And, of course we ridiculed him pretty much non-stop about his pattern of blustering and grousing about "getting to the bottom" of this or that outrage committed by the White House--and then caving in on cue, giving his party leaders everything they want and more.
But I just want to take this opportunity to say one thing:
He deserved every bit of it.
In fact, if anything, we were too nice. I think the proper analogy for Specter is not some exotic, preening bird. It's Grover Dill. Every bully needs a toady, and that's Specter to a T--the toady to the GOP leadership's bullies. (The analogy's a little deeply pitched, I grant you, but I think that with a little fine tuning I can get some good mileage out of it in the next couple of years.)
Will Bunch, from my favorite former hometown, picks up this amazing story about the Senate Judiciary Committee vote authorizing subpoenas for uncooperative White House aides:
After 90 minutes of heated debate, Judiciary Committee Chairman Patrick Leahy (D-Vt.) went along with Republican requests not to hold a roll-call vote. So, Leahy ordered a voice vote and barked out for all those in favor of the subpoenas to say "aye" - and all 10 Democrats clearly yelled "aye", as did Sen. Charles Grassley (R-Iowa).
Specter, who is advocating a compromise in which Rove would testify publicly but not under oath and without being subpoenaed, clearly opened his mouth and seemed to move his lips.
Then Leahy asked for the "nays", and Specter's mouth didn't open a sliver. Capitol Briefing convened a meeting of reporters afterward to decide whether Specter had voted in favor of the subpoenas. There was no clear answer, no one could actually confirm whether they heard him say "aye".
We pounced on Specter and demanded an answer. But Specter refused to say which way he voted. He said he did what he did and if we didn't notice he wasn't going to help us. After trying a number of different ways to get him to show his hand, we gave up and left.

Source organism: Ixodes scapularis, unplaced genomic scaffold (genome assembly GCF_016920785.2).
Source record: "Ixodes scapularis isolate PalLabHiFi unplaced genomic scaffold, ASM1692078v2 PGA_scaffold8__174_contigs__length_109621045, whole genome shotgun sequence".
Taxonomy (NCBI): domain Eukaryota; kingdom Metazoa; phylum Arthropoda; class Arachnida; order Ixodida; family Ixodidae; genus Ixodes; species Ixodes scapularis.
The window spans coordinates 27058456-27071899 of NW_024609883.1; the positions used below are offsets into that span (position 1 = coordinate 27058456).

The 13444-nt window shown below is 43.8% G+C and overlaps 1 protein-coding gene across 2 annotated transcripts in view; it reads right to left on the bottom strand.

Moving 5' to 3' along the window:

But Specter had a change of heart and decided to clear the air, tracking down a few reporters. He did not deny that his mouth might have opened during the call for "ayes", but Specter denied saying anything, uttering any sound.
"The fact of the matter is that I did not say anything. I did not vote and say either 'aye' or 'nay'. I just sat there hoping that it would all go away through negotiations," he said. "Factually, I did not say a thing."
Amazingly, people still call Specter a "moderate," but I think that's simply mistaking Grover Dill, who lags back and only administers a couple of kicks to the breadbasket after the victim's already down, for Scut Farkus, who put him on the ground in the first place. Gingrich, DeLay, Barr, Sensenbrenner, Hastert, Hatch--at least those guys will look you in the eye while they stick the shiv in you. You always know where you stand with them. Only with Specter do you get the sad sight of someone who waits until the serious in-fighters have done the wet-work, and then comes in and pokes the body with a stick a couple of times.
MyDD traces the moment when any semblance of genuine (i.e., non-Dillian) moderation on Specter's part disappeared: When he pulled every lever available to make sure that Clarence Thomas's 1991 Supreme Court nomination was evaluated on anything but the merits.
Specter's announcing his candidacy for 2010 re-election in a couple of weeks. There's a race where I'm certain I'll PayPal some money to the Democratic candidate; the only question is whether I'll commute to Pennsylvania on weekends to ring doorbells and stuff envelopes.